original abstract†Abstracts here may not perfectly match originals, for a variety of technical and practical reasons. Some abstacts are truncated for my purposes here, if they are particularly long-winded and unhelpful. I occasionally add clarifying notes. And I make some minor corrections.
BACKGROUND: Chronic neck pain is a common problem in the adult population with a typical 12-month prevalence of 30% to 50%, and 14% of the patients reporting grade II to IV neck pain with high pain intensity and disability that has a substantial impact on health care and society. Cervical epidural injections for managing chronic neck pain are one of the commonly performed interventions in the United States. However, the literature supporting cervical epidural steroids in managing chronic pain problems has been scant and no systematic review dedicated to the evaluation of cervical interlaminar epidurals has been performed in the past.
STUDY DESIGN: A systematic review of cervical interlaminar epidural injections.
OBJECTIVE: To evaluate the effect of cervical interlaminar epidural injections in managing various types of chronic neck and upper extremity pain emanating as a result of cervical spine pathology.
METHODS: The available literature of cervical interlaminar epidural injections in managing chronic neck and upper extremity pain was reviewed. The quality assessment and clinical relevance criteria utilized were the Cochrane Musculoskeletal Review Group criteria as utilized for interventional techniques for randomized trials and the criteria developed by the Agency for Healthcare Research and Quality (AHRQ) criteria for observational studies. The level of evidence was classified as Level I, II, or III based on the quality of evidence developed by the U.S. Preventive Services Task Force (USPSTF) for therapeutic interventions. Data sources included relevant literature of the English language identified through searches of PubMed and EMBASE from 1966 to November 2008, and manual searches of bibliographies of known primary and review articles.
OUTCOME MEASURES: The primary outcome measure was pain relief (short-term relief = up to 6 months and long-term> 6 months). Secondary outcome measures were improvement in functional status, psychological status, return to work, and reduction in opioid intake.
RESULTS: The indicated evidence is Level II-1 in managing chronic neck and upper extremity pain with 1C/strong recommendation.
LIMITATIONS: The limitations of this systematic review include the paucity of literature and lack of randomized trials performed under fluoroscopy.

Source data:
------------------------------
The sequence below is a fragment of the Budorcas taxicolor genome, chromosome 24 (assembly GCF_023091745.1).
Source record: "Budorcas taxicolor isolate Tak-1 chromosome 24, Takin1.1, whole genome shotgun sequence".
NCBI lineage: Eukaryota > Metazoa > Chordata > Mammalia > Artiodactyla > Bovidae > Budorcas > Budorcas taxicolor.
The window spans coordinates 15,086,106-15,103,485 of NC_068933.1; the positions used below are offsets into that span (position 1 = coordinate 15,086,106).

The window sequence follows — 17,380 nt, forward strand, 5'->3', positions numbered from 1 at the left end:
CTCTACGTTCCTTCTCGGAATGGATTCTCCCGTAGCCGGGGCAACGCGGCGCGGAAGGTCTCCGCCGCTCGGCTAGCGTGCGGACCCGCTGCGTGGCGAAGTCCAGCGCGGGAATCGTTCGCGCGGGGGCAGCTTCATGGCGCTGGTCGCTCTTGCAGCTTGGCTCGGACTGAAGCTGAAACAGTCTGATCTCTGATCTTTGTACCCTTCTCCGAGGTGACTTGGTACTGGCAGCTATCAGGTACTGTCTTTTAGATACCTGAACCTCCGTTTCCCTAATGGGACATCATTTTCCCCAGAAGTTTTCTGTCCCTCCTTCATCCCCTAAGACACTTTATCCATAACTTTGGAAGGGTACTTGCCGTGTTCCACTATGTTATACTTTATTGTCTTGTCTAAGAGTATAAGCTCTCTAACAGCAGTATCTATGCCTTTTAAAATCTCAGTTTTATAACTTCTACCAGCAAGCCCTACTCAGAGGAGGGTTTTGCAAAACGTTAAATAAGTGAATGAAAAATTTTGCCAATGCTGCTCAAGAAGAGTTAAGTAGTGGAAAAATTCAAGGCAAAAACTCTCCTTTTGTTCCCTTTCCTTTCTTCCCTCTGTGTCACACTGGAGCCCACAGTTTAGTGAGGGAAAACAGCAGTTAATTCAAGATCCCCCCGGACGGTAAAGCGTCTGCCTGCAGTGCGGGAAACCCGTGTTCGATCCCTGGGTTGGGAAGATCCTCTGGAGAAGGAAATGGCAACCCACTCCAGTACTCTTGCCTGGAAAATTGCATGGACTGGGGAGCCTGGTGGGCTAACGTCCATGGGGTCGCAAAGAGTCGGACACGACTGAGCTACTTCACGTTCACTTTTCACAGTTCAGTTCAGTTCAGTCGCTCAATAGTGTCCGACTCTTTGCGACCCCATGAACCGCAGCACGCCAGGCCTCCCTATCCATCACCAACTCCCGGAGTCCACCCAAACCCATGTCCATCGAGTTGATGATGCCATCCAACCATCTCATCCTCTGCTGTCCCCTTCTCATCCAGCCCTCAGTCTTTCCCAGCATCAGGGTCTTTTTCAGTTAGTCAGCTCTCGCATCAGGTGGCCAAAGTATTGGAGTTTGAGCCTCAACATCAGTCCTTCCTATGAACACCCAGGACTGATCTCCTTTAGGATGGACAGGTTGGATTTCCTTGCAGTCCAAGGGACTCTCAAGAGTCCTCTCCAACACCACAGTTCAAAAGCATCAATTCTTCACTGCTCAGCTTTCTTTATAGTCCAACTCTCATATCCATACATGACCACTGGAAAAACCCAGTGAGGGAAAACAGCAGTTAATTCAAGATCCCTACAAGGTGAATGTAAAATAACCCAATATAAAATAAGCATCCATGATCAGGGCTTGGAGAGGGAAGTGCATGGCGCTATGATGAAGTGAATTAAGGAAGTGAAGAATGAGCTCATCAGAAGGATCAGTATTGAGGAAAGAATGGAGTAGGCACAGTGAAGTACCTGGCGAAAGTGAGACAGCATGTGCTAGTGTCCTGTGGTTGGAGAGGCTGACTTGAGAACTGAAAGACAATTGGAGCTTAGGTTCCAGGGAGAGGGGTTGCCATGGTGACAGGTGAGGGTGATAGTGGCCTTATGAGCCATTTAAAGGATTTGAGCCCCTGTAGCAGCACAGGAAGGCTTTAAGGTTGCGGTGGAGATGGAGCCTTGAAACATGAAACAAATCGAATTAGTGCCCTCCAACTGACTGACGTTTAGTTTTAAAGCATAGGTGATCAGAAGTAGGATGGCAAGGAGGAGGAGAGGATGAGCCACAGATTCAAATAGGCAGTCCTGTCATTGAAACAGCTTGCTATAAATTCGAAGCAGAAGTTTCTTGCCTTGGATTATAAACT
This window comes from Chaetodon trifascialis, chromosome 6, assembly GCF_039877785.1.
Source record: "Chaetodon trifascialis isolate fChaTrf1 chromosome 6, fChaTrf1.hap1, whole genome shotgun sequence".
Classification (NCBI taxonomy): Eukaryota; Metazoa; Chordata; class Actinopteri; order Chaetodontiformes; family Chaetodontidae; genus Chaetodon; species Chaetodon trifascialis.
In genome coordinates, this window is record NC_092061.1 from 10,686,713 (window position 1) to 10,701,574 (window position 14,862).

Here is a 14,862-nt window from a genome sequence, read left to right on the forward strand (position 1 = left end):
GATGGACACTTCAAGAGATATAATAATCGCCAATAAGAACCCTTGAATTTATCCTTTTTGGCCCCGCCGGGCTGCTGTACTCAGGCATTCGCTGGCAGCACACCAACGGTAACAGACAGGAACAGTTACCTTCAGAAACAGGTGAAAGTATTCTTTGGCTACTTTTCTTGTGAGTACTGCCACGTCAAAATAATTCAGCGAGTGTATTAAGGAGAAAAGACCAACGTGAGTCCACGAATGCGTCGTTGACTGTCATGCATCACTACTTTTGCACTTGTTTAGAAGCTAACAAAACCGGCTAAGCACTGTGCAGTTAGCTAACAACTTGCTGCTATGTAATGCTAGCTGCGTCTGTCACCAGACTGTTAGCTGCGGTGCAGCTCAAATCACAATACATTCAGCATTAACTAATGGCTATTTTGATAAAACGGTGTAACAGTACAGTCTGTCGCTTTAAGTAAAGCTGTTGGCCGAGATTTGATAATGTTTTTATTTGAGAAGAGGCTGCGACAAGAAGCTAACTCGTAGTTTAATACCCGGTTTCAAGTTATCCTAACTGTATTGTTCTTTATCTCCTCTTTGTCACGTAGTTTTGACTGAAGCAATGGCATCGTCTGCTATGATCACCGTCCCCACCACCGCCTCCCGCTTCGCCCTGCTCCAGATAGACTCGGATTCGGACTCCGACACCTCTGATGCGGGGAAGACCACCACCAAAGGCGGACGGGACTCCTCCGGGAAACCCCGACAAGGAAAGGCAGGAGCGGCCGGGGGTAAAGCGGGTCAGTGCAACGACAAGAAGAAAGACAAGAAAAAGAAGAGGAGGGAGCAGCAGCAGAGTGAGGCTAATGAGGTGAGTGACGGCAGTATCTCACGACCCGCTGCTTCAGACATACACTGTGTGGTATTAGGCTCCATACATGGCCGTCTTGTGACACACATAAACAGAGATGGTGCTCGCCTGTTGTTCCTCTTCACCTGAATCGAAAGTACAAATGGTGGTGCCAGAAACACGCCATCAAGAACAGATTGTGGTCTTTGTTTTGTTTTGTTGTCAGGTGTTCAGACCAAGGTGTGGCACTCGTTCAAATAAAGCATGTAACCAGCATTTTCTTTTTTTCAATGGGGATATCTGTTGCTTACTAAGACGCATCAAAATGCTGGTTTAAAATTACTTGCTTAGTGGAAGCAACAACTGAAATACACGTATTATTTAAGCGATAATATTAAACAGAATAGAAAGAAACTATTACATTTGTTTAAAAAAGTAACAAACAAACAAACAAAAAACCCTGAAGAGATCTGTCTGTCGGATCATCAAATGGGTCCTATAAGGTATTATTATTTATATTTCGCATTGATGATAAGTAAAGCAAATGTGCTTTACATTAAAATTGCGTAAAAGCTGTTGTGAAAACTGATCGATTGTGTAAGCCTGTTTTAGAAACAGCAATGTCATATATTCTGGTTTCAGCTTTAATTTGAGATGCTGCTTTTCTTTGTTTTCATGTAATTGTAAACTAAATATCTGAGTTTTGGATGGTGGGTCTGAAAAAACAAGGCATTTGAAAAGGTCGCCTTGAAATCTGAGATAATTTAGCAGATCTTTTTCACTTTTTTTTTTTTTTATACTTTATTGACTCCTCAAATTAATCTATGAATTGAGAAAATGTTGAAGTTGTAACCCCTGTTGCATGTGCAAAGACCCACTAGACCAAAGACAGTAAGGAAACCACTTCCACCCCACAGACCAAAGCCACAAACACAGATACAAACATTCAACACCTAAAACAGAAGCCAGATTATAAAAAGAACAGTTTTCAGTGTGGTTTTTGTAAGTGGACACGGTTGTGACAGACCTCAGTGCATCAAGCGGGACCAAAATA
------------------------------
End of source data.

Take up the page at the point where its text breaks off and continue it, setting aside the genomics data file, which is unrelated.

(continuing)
CONCLUSION: The results of this systematic evaluation of cervical interlaminar epidural injection showed significant effect in relieving chronic intractable pain of cervical origin and also providing long-term relief with an indicated evidence level of Level II-1.
These three articles on PainScience.com cite Benyamin 2009 as a source:
- PS Save Yourself from Low Back Pain! — Low back pain myths debunked and all your treatment options reviewed
- PS Save Yourself from Neck Pain! — A complete guide to chronic neck pain and the disturbing sensation of a “crick”
- PS Do Nerve Blocks Work for Neck Pain and Low Back Pain? — Analysis of the science of stopping the pain of facet joint syndrome with nerve blocks, joint injections, and nerve ablation
This page is part of the PainScience BIBLIOGRAPHY, which contains plain language summaries of thousands of scientific papers & others sources. It’s like a highly specialized blog. A few highlights:
- A Bayesian model-averaged meta-analysis of the power pose effect with informed and default priors: the case of felt power. Gronau 2017 Comprehensive Results in Social Psychology.
- The neck and headaches. Bogduk 2014 Neurol Clin.
- Agreement of self-reported items and clinically assessed nerve root involvement (or sciatica) in a primary care setting. Konstantinou 2012 Eur Spine J.
- Effect of NSAIDs on Recovery From Acute Skeletal Muscle Injury: A Systematic Review and Meta-analysis. Morelli 2017 Am J Sports Med.
- Association of Spinal Manipulative Therapy With Clinical Benefit and Harm for Acute Low Back Pain: Systematic Review and Meta-analysis. Paige 2017 JAMA.